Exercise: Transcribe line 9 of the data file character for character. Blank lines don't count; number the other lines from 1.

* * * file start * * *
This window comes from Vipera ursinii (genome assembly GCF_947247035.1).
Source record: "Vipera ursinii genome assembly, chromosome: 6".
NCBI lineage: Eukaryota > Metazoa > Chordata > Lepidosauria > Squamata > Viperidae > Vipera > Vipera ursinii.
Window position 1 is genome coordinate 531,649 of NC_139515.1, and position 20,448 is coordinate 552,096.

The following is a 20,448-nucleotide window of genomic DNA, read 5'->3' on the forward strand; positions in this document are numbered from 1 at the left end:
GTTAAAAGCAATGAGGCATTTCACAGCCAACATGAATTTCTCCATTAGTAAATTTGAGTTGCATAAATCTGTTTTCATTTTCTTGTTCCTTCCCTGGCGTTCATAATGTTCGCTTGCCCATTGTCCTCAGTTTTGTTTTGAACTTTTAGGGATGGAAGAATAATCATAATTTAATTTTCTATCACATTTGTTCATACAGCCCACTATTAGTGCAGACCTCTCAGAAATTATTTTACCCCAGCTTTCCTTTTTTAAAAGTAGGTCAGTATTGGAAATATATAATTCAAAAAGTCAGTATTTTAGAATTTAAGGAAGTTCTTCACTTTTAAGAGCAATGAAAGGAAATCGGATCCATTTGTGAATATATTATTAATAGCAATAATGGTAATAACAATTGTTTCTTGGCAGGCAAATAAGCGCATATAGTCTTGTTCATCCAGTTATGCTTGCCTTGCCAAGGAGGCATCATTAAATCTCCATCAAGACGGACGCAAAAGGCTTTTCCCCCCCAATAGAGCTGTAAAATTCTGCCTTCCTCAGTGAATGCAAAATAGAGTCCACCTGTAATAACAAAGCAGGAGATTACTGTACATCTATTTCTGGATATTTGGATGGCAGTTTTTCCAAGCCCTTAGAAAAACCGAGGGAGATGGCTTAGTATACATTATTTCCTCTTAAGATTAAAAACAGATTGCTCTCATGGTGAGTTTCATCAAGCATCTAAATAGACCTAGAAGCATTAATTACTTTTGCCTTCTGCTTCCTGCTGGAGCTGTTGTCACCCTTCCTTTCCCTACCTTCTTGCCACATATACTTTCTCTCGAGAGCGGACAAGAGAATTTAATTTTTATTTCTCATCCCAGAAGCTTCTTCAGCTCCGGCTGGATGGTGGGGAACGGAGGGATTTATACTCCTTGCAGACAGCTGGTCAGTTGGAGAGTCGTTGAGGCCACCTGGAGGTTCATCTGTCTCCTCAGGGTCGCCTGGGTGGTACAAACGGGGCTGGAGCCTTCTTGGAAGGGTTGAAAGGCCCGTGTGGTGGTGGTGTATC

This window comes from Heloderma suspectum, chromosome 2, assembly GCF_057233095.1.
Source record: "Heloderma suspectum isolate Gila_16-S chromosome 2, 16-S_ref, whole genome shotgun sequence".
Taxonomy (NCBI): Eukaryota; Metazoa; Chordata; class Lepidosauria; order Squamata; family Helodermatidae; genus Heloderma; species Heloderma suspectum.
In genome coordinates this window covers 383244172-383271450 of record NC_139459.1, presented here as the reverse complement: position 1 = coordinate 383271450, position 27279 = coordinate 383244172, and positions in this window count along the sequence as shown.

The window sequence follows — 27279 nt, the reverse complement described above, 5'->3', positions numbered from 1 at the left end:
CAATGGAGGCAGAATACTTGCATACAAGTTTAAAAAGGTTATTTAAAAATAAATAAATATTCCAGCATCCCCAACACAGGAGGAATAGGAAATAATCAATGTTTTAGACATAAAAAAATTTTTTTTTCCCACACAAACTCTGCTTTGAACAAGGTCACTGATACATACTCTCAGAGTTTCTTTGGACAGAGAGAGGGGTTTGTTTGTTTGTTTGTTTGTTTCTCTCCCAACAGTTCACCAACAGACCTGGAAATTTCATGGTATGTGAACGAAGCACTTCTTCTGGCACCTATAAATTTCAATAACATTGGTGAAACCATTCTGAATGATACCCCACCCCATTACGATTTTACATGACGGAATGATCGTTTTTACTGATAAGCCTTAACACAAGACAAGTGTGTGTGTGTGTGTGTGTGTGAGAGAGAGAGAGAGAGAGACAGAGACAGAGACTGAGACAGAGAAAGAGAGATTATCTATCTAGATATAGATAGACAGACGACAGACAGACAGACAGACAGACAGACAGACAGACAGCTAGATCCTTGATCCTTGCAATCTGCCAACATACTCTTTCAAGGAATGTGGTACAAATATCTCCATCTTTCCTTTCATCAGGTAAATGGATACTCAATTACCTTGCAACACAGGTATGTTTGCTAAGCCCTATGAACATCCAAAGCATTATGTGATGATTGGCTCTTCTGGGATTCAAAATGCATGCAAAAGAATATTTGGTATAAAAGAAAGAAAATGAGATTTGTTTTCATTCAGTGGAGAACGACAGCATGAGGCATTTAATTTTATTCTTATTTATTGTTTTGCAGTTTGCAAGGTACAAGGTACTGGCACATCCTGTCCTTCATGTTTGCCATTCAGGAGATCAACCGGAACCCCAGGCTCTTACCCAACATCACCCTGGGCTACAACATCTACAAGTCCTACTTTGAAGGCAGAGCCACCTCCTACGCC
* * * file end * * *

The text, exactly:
Taxonomy (NCBI): Eukaryota; Metazoa; Chordata; class Lepidosauria; order Squamata; family Helodermatidae; genus Heloderma; species Heloderma suspectum.